How About a Real World Tax Code?
One of the virtues of limited government is that people are freer because they don’t live under constant fear of an oppressive, capricious and arbitrary government.
Conversely, as laws and regulations multiply, government’s power necessarily increases because it takes more to police and enforce all those laws and regulations. It becomes a kind of arms race—the volume of law and regulation increases, and to cope with it comes a corresponding increase in government’s enforcement powers. As a result, there is an increased chance that a well-meaning citizen will accidentally or wrongly become ensnared in the government enforcement mechanism.
This is why the Founders put limitations on government in the Constitution—to protect citizens from an oppressive, aggressive or even mistaken government. Law-abiding citizens should not have to live in fear of their government.
But we live in fear of the IRS, and not just those who attempt to evade taxes. We live in fear of making even a tiny mistake, or encountering a particularly aggressive IRS examiner, and then hearing from the IRS years later, with compounding taxes, fees and threats. Our fear is driven by the absurd complexity of the tax code, and by the knowledge that there is a very good chance that if 10 professional tax preparers worked on our taxes, they would arrive at 10 different tax liabilities.
The IRS doesn’t like the current system either, but it’s not the complexity they don’t like; it’s the fact that our voluntary system of tax compliance puts them in a position of “look back” enforcement—analyzing selected returns after the fact, and only then making enforcement inquiries of the tax filer. What the IRS wants is a “Real Time Tax System” (RTTS), which means examiners would have access to all of a taxpayer’s tax-related information before the taxpayer even files—and they could reject an electronic tax filing if the numbers disagree with theirs. Think they ever would?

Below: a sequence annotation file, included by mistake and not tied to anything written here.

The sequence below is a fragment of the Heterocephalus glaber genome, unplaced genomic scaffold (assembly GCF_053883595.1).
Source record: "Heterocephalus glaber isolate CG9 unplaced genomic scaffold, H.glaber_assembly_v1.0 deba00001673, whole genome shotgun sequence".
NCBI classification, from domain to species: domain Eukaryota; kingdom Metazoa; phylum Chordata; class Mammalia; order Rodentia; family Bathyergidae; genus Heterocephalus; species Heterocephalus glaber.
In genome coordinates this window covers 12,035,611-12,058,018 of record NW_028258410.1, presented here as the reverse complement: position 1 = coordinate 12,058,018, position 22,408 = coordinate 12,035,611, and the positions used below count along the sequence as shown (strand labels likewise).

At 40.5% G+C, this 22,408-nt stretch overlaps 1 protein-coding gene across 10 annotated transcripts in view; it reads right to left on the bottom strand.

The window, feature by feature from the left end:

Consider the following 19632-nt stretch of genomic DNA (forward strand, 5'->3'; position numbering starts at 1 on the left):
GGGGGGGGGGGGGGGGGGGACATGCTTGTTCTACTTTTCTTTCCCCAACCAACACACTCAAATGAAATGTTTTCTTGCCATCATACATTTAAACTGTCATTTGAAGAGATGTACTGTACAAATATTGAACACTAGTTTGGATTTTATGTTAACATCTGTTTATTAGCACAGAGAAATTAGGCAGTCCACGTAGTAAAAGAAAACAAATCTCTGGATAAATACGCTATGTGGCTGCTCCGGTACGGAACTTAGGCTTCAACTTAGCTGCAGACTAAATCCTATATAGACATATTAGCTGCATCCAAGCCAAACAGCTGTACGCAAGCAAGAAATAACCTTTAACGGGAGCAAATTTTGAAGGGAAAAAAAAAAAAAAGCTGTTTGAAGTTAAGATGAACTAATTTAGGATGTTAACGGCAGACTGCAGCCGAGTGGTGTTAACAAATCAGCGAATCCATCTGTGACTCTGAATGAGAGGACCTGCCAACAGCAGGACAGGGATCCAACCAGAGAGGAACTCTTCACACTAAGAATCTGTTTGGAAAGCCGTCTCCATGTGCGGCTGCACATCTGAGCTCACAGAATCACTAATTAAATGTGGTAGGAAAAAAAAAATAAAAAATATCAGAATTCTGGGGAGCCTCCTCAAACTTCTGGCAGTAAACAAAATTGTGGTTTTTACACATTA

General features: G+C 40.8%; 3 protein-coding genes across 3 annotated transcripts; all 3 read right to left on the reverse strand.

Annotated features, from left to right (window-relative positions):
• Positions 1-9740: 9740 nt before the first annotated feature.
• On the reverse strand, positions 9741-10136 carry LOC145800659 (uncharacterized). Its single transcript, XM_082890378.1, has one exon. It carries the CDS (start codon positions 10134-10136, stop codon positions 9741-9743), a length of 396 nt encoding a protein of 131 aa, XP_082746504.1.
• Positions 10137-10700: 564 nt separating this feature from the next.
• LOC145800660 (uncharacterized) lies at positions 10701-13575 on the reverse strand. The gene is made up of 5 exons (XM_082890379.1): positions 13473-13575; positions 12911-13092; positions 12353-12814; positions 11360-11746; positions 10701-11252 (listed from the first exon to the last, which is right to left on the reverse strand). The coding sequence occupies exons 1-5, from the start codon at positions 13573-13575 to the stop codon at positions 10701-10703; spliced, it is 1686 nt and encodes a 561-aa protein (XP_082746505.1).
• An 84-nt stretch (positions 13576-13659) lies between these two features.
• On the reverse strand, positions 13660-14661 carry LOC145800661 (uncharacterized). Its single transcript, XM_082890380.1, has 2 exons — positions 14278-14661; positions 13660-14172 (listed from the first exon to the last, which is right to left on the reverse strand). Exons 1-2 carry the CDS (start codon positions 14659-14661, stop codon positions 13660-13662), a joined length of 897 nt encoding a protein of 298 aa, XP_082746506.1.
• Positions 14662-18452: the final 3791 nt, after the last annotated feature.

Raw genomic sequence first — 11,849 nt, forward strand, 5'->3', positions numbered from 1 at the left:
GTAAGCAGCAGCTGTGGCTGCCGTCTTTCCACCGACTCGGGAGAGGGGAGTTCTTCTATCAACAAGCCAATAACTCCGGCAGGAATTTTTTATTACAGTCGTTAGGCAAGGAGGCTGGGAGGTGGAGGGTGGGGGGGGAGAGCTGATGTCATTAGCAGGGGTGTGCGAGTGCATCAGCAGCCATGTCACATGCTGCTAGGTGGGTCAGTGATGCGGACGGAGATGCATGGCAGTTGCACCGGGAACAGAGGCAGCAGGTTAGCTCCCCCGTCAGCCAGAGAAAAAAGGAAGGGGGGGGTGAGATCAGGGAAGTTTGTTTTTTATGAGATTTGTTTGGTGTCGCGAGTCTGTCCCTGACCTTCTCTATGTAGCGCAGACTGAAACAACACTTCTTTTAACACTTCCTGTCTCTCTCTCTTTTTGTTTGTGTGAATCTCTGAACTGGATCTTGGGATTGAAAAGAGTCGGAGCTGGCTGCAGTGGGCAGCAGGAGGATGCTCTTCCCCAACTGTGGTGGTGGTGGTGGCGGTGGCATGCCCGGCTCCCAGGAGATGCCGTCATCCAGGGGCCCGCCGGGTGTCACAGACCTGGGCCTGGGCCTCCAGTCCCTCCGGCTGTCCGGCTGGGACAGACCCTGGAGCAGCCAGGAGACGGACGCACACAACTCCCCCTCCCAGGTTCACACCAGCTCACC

The threat of the Real Time Tax System to financial privacy is that it gives the IRS cover to amass a limitless database of financial information on American citizens. But it’s also sadly amusing, because a massive new IT system would be necessary to implement the RTTS, and the IRS has been an unmitigated disaster when it comes to trying to implement new IT systems, having spent billions on systems that have had massive cost overruns and repeatedly failed.
Instead of allowing the IRS to waste billions and become even more oppressive through the Real Time Tax System, Congress should design a Real World Tax Code, which would make both the IRS’s and the taxpayers’ jobs easier.